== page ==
Growth Patterns In Both Math AND My Understandings!

The math ego in me wants to preface this post by saying, I understand how to find patterns, I understand how to graph lines, I understand slope and y-intercept and could graph any line based on that information….etc; however, more and more I find the need to truly reexamine the way in which I “understand” concepts in math. This unit is one of those times. Math ego aside, I have left class so confused over the past couple of days, calling my math phone-a-friends for tutoring!  I blogged about the beginning of the unit here and since then my head has been spinning.

We opened the unit reading growth stories of children that gave the child’s age at age 2 and how they grew. The students created data to match the story and graphed it on this graph (which at the time I didn’t think too much about the way the x and y-axis were set up)

We had great conversations about how they determined their data, the steepness of lines based on the change, and what steady growth looks like. So far I was completely in my comfort zone and felt prepared for what was coming….then I decided to try out some number talks with patterns and I still cannot decide if was a mistake or the best thing that could have happened in this unit!

To avoid recapping everything I have typed in my previous blogs, I am going to skip the actual number talks strings but instead focus on the things that have come up form the students that have pushed my understandings over the edge during them….

In a string of numbers with a constant change, students were getting amazing at finding the 10th term and then generalizing to find any term. At this point, all of the patterns had started with either the number we were counting by or a multiple of that number. When starting from a multiple of the number we were counting by, the students had great arguments and come to the conclusion that you didn’t need to add the number you started on, but instead the last multiple before the 1st term in the pattern. For example, counting by 9’s starting at 27, 36, 45, 54… the tenth term we would say is 9 x 10 + 18 while some students insisted it was 9 x 10 + 27 because that is where we started.  This part poses a problem later on….

After asking the students what was important when thinking about patterns, I was feeling great with responses like this (at the bottom of the page).

Then we jumped back into their student activity book into contexts of animal growing and finding the growth patterns of each. The first animal at birth is 1 cm and grows five centimeters each year. They filled out the table and found the pattern: 5n+1.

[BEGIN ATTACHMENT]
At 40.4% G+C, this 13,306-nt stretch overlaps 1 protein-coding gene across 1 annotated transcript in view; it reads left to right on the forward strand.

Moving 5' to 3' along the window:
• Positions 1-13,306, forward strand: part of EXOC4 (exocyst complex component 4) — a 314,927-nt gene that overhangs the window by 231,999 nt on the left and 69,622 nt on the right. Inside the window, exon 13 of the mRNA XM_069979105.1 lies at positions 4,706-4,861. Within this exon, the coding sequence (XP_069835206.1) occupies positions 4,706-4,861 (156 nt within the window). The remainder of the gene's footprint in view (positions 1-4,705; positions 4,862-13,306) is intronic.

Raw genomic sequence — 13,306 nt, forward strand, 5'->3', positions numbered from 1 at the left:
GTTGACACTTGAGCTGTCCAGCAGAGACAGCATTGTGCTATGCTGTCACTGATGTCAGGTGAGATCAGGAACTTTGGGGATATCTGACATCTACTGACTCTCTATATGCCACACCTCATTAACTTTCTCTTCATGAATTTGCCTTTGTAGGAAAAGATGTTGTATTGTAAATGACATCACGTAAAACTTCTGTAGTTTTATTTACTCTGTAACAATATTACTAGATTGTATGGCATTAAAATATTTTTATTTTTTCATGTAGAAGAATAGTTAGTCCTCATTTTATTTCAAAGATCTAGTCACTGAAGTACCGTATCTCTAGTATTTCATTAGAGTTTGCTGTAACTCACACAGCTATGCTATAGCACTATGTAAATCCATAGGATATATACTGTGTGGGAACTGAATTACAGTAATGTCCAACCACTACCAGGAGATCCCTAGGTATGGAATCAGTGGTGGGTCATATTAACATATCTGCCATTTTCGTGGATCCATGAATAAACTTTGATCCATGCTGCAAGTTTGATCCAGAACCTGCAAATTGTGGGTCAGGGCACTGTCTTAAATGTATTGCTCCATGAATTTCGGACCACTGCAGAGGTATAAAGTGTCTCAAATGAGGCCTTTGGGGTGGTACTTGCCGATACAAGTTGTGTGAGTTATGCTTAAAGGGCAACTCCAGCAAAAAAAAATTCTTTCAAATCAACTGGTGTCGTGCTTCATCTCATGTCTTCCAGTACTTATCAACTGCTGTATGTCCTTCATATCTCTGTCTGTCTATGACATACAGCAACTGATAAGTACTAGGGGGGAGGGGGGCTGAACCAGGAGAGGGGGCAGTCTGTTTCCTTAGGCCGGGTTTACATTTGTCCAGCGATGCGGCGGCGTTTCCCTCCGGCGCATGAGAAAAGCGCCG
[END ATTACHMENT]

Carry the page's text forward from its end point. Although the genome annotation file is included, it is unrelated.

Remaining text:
Anyone see the problem that is coming yet?

One student (who was adamant during the number talk earlier) starts questioning why we add the 1 on here but in the number talk we went back to find the last multiple and then added that on. If this one is true why didn’t we add the 27 in the earlier problem when counting by 9’s?  Just then I realized there is something else that is very important when looking for patterns that I completely missed, the term number. After class,  I started asking myself…why does that completely change how we solve for a term number and can you make any number a particular term? How does that effect the line and pattern?  Then when we graph it where do I start the x-axis? Like the graph earlier in this post, does the term 1 meet at the y-axis? These were the first of many of my questions.

Going into class today, I completely expected this idea to arise, and it did. We counted by 5’s starting at 2:

2, 7, 12, 17, 22…

They respond: 47 and 52

They talk it out, count it out and come up with the two possible equations of 5×10-3 or 5×10+2. There are lots of  looks of confusion because they know when they count it ends at 47 but they remember the work in the book from yesterday. I have them go back to the growth pattern from yesterday. I sent them back to their table to talk about how it could be both and I was happy to see them start to think about the what we were naming the terms.We revisited the context in the book and I wrote that first growth pattern out on the board as 1, 6, 11, 16, 21… and asked what the 10th term is. In their table they had the 10th year as 51, so some were confused to see it pop us as 46 when they counted it out to double check….I loved this one….

But many were starting to see that the 10th year was really the 11th term because of the “0th term” as they called it. So I seemed to have this concept under control….until we moved to graphing….I had them predict if they would be the same line or different lines? Majority went with the same line, one was just one jump ahead of the other. Even in graphing them, there was some confusion that I struggled to answer because of our work in the book earlier…does the origin have to be the 0 term on the y-axis or could they start with the 1st term on the y-axis? When we graphed the earlier graphing stories they started with year 2 on the y-axis, but there was growth before that, so why didn’t it start out on 2 on the x-axis. I completely could be missing something, but because it felt right in the moment I went with 0 at the origin. We graphed them and found them parallel, but I left the class uncomfortable with how the graphs were presented and how number patterns, like our number talk, transfer to graphs.